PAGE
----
PALADYN is presented, a new comprehensive and computationally efficient land surface-vegetation-carbon cycle model designed to be used in Earth system models of intermediate complexity for long-term simulations and paleoclimate studies. The model treats in a consistent manner the interaction between atmosphere, terrestrial vegetation and soil through the fluxes of energy, water and carbon. Energy, water and carbon are conserved. The model explicitly treats permafrost, both in physical processes and as important carbon pool. The model distinguishes 9 surface types of which 5 are different vegetation types, bare soil, land ice, lake and ocean shelf. Including the ocean shelf allows to treat continuous changes in sea level and shelf area associated with glacial cycles. Over each surface type the model solves the surface energy balance and computes the fluxes of sensible, latent and ground heat and upward shortwave and longwave radiation. It includes a single snow layer. The soil model distinguishes between three different macro surface types which have their own soil column: vegetation and bare soil, ice sheet and ocean shelf. The soil is vertically discretized into 5 layers where prognostic equations for temperature, water and carbon are consistently solved. Phase changes of water in the soil are explicitly considered. A surface hydrology module computes precipitation interception by vegetation, surface runoff and soil infiltration. The soil water equation is based on Darcy's law. Given soil water content, the wetland fraction is computed based on a topographic index. Photosynthesis is computed using a light use efficiency model. Carbon assimilation by vegetation is coupled to the transpiration of water through stomatal conductance. The model includes a dynamic vegetation module with 5 plant functional types competing for the gridcell share with their respective net primary productivity. Each macro surface type has its own carbon pools represented by a litter, a fast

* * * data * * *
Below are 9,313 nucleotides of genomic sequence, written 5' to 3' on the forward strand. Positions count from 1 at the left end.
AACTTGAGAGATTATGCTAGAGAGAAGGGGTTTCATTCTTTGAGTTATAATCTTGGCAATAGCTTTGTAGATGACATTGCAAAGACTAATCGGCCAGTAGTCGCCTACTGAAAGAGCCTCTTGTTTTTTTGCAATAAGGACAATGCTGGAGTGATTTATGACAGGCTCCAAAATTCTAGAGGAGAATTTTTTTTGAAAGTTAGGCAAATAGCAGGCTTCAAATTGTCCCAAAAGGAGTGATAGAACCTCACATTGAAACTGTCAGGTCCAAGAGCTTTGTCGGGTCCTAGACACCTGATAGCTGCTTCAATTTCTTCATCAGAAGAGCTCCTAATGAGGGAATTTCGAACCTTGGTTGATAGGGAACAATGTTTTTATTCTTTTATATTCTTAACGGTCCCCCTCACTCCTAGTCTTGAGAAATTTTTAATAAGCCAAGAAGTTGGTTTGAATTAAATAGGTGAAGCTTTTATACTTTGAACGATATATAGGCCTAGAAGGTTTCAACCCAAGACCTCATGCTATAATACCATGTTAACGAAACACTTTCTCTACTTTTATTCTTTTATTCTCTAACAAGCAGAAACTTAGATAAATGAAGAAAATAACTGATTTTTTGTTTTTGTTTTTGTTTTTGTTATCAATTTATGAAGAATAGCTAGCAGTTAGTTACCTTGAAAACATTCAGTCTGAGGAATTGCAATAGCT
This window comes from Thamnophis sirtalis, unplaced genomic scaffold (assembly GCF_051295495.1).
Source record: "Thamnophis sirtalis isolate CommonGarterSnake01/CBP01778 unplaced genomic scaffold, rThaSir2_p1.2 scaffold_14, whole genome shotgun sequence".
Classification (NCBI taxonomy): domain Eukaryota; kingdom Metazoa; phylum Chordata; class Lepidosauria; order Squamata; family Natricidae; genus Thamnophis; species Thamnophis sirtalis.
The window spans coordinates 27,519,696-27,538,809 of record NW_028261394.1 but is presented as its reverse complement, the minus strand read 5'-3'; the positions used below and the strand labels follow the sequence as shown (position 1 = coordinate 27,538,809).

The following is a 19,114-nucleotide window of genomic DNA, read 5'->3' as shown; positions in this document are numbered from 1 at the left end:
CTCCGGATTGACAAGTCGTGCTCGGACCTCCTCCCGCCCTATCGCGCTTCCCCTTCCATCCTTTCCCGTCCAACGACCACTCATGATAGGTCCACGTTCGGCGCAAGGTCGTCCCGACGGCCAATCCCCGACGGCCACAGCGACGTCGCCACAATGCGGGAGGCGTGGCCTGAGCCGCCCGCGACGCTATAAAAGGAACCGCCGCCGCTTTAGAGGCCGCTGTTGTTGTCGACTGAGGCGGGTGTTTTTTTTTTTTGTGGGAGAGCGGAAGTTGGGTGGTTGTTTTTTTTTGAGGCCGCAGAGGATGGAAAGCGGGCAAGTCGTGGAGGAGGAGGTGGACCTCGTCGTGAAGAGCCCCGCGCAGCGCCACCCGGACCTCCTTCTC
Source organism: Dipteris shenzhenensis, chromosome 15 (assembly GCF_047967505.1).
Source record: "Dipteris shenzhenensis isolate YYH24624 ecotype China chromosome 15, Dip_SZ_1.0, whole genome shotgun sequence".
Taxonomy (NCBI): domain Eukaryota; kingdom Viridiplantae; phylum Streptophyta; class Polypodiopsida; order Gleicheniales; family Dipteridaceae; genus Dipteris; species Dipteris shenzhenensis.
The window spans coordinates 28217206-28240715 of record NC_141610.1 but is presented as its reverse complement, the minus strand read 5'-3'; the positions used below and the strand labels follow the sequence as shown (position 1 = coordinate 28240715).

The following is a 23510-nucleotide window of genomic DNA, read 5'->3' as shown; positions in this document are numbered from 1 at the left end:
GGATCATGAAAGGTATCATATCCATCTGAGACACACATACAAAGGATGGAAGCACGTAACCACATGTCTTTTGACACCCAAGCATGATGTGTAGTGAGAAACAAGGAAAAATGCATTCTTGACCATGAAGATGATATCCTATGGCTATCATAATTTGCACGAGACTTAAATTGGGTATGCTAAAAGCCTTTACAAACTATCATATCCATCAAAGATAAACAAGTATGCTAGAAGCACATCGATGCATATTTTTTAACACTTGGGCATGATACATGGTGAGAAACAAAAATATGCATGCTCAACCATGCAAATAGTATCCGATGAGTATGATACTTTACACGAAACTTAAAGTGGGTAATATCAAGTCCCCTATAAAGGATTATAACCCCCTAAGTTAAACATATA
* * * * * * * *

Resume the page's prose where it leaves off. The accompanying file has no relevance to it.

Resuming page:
7. Extraction of cobalt ion from textile using a complexing macromolecular surfactant in supercritical carbon dioxide

    International Nuclear Information System (INIS)

    Cobalt ion under the form of cobalt nitrate is removed from a textile lab coat using supercritical carbon dioxide extraction. The process involves a macromolecular additive of well-defined architecture, acting both as a surfactant and a complexing agent. The extraction efficiency of cobalt reaches 66% when using a poly(1,1,2,2-tetrahydroperfluoro-decyl-acrylate-co-vinyl-benzylphosphonic diacid) gradient copolymer in the presence of water at 160 bar and 40 C. The synergy of the two additives, namely the copolymer and water which are useless if used separately, is pointed out. The potential of the supercritical carbon dioxide process using complexing macromolecular surfactant lies in the ability to modulate the complexing unit as a function of the metal as well as the architecture of the surface-active agent for applications ranging for instance from nuclear decontamination to the recovery of strategic metals. (authors)

  8. Carbon 13 nuclear magnetic resonance spectroscopy of cobalt(III) complexes with flexible tetraamine ligands

    Energy Technology Data Exchange (ETDEWEB)

    Brubaker, G.R.; Johnson, D.W.

    1983-10-01

    Carbon 13 NMR was found to be an extremely sensitive probe of the stereochemistry of this series of diamagnetic ''Werner'' complexes. Our interpretation is based upon two parameters, the donation of electron density to the metal and the steric perturbation required for coordination. The different symmetry of the complexes often permits determination of stereochemistry from the electronic spectrum. In addition, other methods including vibrational spectroscopy and proton NMR, have been used with some success to determine stereochemistry. These methods suffer, however, from a lack of sensitivity, especially in complexes with unsymmetrical ligands. In the course of continuing study of the stereochemistry of six coordinate transition metal complexes, we have investigated a large variety of cobalt(III) complexes with various tetraamine ligands.

  9. Complex formation during dissolution of metal oxides in molten alkali carbonates

    DEFF Research Database (Denmark)

    Li, Qingfeng; Borup, Flemming; Petrushina, Irina;

    1999-01-01